Research on Coping With Vulnerability to Environmental Risk (RECOVER): A case study for a theory on sustainability after the tsunami disaster in the Nicobar Islands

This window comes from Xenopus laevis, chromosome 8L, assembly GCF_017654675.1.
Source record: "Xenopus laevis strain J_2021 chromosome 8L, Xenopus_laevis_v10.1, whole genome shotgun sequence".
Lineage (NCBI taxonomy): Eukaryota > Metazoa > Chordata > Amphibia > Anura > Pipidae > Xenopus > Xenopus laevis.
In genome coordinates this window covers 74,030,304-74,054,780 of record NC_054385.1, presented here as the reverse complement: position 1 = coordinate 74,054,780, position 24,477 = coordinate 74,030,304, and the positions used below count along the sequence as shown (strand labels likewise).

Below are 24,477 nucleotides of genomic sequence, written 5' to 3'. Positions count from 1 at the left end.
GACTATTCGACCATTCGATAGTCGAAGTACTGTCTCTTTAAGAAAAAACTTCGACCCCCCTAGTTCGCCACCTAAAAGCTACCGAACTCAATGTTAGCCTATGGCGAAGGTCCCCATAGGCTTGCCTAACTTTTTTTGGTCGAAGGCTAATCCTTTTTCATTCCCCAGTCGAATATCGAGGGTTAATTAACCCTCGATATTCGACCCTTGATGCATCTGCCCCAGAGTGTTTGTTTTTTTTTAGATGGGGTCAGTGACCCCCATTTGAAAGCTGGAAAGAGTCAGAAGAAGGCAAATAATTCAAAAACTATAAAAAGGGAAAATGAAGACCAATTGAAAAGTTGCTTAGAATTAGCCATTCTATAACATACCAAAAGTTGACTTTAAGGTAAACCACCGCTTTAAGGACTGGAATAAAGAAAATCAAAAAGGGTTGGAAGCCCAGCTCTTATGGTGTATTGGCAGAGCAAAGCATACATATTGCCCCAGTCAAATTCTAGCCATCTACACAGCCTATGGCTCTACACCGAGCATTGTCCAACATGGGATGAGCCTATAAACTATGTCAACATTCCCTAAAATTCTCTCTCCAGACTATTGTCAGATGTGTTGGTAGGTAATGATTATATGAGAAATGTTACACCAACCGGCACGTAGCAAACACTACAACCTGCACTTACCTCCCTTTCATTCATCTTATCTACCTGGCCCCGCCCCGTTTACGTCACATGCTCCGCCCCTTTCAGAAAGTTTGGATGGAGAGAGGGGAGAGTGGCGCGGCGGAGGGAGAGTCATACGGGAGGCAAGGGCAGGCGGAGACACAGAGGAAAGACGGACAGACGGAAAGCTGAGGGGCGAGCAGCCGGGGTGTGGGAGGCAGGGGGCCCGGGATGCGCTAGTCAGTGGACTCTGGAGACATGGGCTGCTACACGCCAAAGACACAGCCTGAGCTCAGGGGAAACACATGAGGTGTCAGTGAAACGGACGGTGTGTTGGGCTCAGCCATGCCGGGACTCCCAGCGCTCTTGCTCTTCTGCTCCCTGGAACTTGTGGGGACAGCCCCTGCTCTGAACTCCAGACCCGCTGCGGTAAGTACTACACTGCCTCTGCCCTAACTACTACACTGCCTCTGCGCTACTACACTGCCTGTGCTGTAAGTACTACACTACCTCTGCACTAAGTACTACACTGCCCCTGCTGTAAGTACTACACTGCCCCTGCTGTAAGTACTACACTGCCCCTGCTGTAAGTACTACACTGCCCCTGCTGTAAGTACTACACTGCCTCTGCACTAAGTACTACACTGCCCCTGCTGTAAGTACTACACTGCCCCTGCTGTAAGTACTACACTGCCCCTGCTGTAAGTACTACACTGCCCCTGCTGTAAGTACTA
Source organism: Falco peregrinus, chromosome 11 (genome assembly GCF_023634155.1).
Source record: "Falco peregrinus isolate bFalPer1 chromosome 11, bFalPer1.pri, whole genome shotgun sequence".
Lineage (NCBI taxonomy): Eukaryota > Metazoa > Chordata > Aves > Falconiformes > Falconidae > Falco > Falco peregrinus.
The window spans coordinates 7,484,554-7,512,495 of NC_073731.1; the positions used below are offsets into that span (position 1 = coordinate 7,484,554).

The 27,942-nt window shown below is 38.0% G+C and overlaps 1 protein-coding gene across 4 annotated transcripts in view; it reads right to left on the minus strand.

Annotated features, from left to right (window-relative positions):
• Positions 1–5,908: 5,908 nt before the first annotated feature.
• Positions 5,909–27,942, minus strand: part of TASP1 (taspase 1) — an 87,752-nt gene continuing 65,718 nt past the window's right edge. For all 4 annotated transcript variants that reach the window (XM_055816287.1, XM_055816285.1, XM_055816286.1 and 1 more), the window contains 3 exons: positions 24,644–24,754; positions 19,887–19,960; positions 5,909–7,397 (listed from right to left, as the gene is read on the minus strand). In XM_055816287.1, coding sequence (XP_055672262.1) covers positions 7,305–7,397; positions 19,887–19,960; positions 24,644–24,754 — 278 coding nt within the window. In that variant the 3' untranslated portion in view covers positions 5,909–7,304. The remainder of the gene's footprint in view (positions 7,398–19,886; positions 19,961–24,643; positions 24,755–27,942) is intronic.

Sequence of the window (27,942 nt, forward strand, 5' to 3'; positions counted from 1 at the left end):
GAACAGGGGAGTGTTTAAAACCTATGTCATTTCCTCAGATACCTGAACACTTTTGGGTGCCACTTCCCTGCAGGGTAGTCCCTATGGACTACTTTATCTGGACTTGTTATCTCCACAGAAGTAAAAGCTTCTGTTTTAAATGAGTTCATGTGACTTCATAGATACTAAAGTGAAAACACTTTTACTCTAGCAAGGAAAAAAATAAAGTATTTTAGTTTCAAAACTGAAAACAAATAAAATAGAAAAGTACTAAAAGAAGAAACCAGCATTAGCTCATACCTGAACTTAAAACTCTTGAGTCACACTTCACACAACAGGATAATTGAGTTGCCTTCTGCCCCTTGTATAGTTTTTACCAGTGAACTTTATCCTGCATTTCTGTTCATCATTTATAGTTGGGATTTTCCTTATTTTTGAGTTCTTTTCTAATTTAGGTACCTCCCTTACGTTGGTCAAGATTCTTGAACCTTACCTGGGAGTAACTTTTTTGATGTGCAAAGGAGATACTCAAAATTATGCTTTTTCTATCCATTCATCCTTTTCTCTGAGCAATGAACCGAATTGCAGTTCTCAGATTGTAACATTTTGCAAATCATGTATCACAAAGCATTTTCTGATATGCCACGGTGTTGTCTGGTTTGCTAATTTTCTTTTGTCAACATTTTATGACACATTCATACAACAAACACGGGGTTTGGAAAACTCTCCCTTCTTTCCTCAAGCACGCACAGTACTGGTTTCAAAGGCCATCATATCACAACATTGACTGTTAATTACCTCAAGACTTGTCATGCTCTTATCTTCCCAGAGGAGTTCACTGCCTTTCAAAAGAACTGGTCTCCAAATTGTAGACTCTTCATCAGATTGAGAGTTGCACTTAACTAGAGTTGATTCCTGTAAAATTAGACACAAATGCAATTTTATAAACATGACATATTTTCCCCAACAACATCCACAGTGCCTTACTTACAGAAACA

The project deals with investigation viable future options for the indigenous population of the Andaman Nicobar archipelago after the 2004 tsunami disaster. The aim of the applicants research proposal is to generate scientific support for the planning, implementation and evaluation of reconstruction and development options for the indigenous population of the Andaman-Nicobar archipelago that maintain their social and cultural integrity, within a unique window of opportunity provided by the availability of substantial international funds. The research provides a further case study for an emerging theory of sustainability transitions by using the new dynamics triggered as a consequence of the tsunami disaster to better understand the interplay of natural, cultural and institutional features in determining vulnerability and coping capacity of local socio-ecological systems. This case study is particularly relevant in consideration of the (destructive) fate foraging people commonly suffer when they become subject to outside influences. Methodologically, we strive for a more systematic link between functional tools (material and energy flow and land use analysis, MEFA) and tools dealing with meaning, human preferences and choice (ethnographic tools and stakeholder processes), or, in other words, develop methods to relate emic and etic descriptions in participative decision making.